Omani Undergraduate Students' Writing Errors: Reflections

Omani Undergraduate Students' Writing Errors: Reflections

Muhammed Ali Chalikandy (Al Buraimi University College, Oman)
DOI: 10.4018/978-1-4666-6619-1.ch017


This chapter analyses learners' writing errors. It focuses on error types and sources because these will reveal learners' current linguistic competence and what they need now for improvement. Data was collected mainly from the written work of English Department students at Al Buraimi University College. Results show that their errors are both interlingual and intralingual and that there is a positive relationship between these and learning strategies. Not only does the learners' previous language-learning experience influence the process of second language acquisition; target language learning experience does so as well.
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Teaching and learning are two sides of the same coin. Though teaching brings about changes in learners, it does not simply lead to learning because learning requires learners’ energy and attention (Scrivener, 2005). In other words, learning is the result of personal effort. Learners need to reflect on their learning experience in order to generate new ideas which will empower them to tackle new learning situations effectively. Scrivener (2005) points out that, “new learning is constructed over the foundations of our own earlier learning” (p. 21). Thus SL learners use previously-acquired structures, reasons, logic, and strategies in each new learning situation. Specifically, ESL learners use their mother tongue and the target language as a result of transfer, interference, and overgeneralization (Corder, 1974; Odlin, 1989; Richard, 1974) in the process of learning English. Brown (2007) has observed that “the three terms are sometimes mistakenly considered to represent separate processes; they are more correctly understood as several manifestations of one principle of learning - the interaction of previously learned material with a present learning event” (p. 102).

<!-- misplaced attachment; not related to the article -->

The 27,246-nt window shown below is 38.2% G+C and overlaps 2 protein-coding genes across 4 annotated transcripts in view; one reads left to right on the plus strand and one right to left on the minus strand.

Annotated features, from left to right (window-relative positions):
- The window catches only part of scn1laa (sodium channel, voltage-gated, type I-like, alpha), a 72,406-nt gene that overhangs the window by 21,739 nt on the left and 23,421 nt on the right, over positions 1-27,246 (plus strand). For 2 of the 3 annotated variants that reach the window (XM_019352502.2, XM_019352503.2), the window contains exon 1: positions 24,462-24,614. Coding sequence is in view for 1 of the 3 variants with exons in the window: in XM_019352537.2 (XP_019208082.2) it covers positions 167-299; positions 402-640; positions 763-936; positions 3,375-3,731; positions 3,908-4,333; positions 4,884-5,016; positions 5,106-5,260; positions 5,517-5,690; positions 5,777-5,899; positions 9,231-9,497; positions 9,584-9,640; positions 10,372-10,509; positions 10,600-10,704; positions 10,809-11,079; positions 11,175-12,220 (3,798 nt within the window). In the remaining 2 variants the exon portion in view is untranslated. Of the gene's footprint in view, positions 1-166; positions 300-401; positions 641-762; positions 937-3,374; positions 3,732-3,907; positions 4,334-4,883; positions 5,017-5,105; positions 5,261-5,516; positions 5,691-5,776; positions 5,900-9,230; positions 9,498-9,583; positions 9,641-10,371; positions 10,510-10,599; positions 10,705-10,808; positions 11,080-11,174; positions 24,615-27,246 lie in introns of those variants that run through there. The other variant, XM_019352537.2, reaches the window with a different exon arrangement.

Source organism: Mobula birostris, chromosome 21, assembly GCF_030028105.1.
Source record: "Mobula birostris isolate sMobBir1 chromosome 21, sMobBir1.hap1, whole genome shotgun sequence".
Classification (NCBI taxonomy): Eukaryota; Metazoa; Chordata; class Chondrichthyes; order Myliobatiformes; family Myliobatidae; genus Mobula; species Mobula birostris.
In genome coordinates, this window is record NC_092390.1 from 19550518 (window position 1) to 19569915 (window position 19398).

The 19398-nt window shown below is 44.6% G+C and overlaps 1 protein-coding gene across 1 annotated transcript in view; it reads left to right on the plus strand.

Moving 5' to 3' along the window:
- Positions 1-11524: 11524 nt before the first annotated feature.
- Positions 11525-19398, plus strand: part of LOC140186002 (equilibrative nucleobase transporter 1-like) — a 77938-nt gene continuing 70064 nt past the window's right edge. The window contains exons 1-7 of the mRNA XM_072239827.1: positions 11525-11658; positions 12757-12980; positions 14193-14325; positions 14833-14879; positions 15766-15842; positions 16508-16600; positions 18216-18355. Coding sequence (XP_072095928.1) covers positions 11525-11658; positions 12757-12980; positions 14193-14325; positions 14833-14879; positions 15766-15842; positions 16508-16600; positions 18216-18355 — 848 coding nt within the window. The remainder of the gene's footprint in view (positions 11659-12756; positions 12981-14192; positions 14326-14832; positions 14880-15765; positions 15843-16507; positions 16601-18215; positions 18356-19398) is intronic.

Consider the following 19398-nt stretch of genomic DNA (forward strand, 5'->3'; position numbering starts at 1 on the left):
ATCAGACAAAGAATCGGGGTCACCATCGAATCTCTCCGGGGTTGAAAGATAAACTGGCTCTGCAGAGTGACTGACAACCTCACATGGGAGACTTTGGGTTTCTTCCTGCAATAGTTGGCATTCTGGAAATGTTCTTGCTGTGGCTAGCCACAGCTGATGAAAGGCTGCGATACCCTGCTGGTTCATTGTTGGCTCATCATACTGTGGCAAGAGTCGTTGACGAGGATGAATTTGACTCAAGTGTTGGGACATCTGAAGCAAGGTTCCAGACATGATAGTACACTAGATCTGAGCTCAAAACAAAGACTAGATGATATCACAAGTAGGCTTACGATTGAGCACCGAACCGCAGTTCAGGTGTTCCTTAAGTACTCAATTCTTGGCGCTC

All formal learning and teaching take place in a social situation like a classroom which is influenced by the culture on which the local society is constructed. As a result, learners bring with them to the classroom their culture and first language, along with a variety of personal agendas which affect the entire teaching and learning process. As far as Omani learners of English are concerned, Arabic, as their mother tongue, plays a crucial role in the process. Thus a pertinent question is whether Arabic plays a negative role, causing troubles to learners of English, or whether the role is positive. This chapter focuses on this central issue. Related questions are:

  • Do Omani learners of English actually face problems in writing?

  • What types of problems do they have and what are the reasons?

  • What constitutes their interlanguage?

  • Are their errors a hindrance or a learner strategy?

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